I once swore I would never ever drive in Mexico. I think I also swore once that I would never drink more than 3 mezcals in one day.
The thing is, driving here in Oaxaca is rife with all sorts of potential disasters; cars that speed through intersections, topes (speed bumps) and more topes that appear with no warning on highways, roads that just disappear into dirt, donkeys, goats, and sundry other animals that wander onto country roads. None of this is to ignore the lack of directional signage, the signs that lead to wrong turns, and the inevitable necessity of stopping and asking directions. Classic Oaxaca car moment: “Ok, we’re lost. Stop the car and let’s wait for the guy on the donkey to catch up with us so that we can ask him how to get back to Oaxaca.”
So of course I ended up having to be the driver one morning at 4AM as we left Oaxaca in the pitch black for a maguey cut in Chichicapam. I drove because it turned out José Luis isn’t a morning person, and even worse for a first time Oaxaca driver like me, he’s a terrible navigator. But driving through the valley as the sun rose was unbelievably beautiful, the sky turning a light purple, then orange and gold, casting shadows from the clouds over the rocky mountains. It’s one of those moments that makes you wonder why you don’t witness the sunrise more often.
We arrived early despite the wrong turns and had an hour before we were scheduled to head out for the cut and so we decided to visit Don Pedro and pick up more of his mezcal. I was skeptical that you could do that at 6:30 in the morning, but there he was and there we were, having to take the obligatory taste before having our bottles filled. Side note – a great thing about going straight to a palenque to buy mezcal is being able to fill or refill your own bottles or plastic jugs. A shot of mezcal in the morning is one helluva way to start the day.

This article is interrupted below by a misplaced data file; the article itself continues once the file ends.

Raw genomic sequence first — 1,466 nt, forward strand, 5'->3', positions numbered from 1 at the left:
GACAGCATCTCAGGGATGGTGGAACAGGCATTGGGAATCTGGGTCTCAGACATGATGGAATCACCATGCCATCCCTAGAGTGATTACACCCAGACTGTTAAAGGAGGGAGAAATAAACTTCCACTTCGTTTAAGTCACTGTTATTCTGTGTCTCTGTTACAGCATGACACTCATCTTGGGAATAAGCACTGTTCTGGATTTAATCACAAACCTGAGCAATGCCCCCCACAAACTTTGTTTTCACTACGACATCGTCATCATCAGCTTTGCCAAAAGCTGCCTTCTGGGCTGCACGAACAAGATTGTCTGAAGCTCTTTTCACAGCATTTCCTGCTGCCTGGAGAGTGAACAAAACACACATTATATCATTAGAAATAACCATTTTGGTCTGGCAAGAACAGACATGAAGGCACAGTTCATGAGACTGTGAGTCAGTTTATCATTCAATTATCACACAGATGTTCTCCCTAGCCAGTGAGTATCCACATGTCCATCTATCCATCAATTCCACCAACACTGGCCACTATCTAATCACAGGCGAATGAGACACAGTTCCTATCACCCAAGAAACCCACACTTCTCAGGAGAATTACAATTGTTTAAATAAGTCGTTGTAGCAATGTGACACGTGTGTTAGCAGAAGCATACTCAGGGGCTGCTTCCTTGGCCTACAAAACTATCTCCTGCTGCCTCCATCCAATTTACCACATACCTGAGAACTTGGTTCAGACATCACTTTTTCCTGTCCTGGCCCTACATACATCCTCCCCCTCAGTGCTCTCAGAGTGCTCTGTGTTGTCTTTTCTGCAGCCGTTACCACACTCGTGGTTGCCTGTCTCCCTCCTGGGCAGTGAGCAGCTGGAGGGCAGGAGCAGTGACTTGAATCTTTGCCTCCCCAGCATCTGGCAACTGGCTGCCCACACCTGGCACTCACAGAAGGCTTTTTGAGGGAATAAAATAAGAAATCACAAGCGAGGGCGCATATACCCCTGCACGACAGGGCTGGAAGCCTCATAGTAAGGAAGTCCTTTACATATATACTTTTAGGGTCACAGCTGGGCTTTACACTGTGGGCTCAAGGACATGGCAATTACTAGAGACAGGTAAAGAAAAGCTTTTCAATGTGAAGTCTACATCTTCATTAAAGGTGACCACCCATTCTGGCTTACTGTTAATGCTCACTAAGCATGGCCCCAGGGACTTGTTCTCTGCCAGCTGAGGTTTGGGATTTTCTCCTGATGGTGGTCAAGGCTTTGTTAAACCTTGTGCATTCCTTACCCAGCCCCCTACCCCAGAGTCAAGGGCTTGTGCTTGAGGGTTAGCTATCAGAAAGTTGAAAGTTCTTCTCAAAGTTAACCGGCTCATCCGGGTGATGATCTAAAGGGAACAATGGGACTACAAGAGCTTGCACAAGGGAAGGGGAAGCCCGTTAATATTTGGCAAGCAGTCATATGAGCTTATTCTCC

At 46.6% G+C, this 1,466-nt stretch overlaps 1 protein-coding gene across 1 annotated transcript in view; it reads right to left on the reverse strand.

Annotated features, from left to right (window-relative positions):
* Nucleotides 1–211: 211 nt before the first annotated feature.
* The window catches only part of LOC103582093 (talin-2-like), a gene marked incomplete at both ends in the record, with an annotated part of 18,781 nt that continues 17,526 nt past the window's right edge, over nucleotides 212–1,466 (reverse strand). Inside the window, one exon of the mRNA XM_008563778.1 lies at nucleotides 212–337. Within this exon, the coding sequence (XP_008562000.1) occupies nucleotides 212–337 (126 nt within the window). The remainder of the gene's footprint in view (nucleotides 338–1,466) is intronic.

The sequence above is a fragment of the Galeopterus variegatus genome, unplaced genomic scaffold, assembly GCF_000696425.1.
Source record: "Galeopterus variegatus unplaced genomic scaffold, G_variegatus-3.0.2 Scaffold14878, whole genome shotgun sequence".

And so onto the cut, following Alfonso’s pickup truck, loaded with the six harvesters, dogs running along side. We arrived at the communal growing field, where residents of the pueblo share land, farming side by side and creating a diverse growing field of corn, maguey, onions, greens, and sundry other plant rotations that keep the soil healthy. This system of communal properties is being slowly eroded as land is sold due to encroaching poverty, the long term impact of NAFTA, and people leaving the pueblos in search of better economic prospects. As more land is sold, more land is consolidated which leads to a greater prevalence of mono-cropping with its own deleterious effects. Since cultivated maguey takes 5-7 years to mature multiple areas are farmed to allow for a continual harvest. As pieces of land are removed from that rotation it gets more difficult to produce truly artisanal mezcal.
We parked the cars and made out way to a field of espadins whose spiky leaves had already been shaved from the piñas on a previous day. They were going to be cutting about 80-90 for a roast. They harvest about every two weeks to keep the process constantly going – roast, ferment, distill. All done by hand and in cutting maguey that means dealing with a piña that is about 2-3 feet high and as big around, each one weighing about a hundred pounds. Machetes, a sledgehammer, a shovel like device – these are the tools of the trade: After watching the back breaking work for almost 2 hours I will never complain about the cost of an artisanal bottle of mezcal.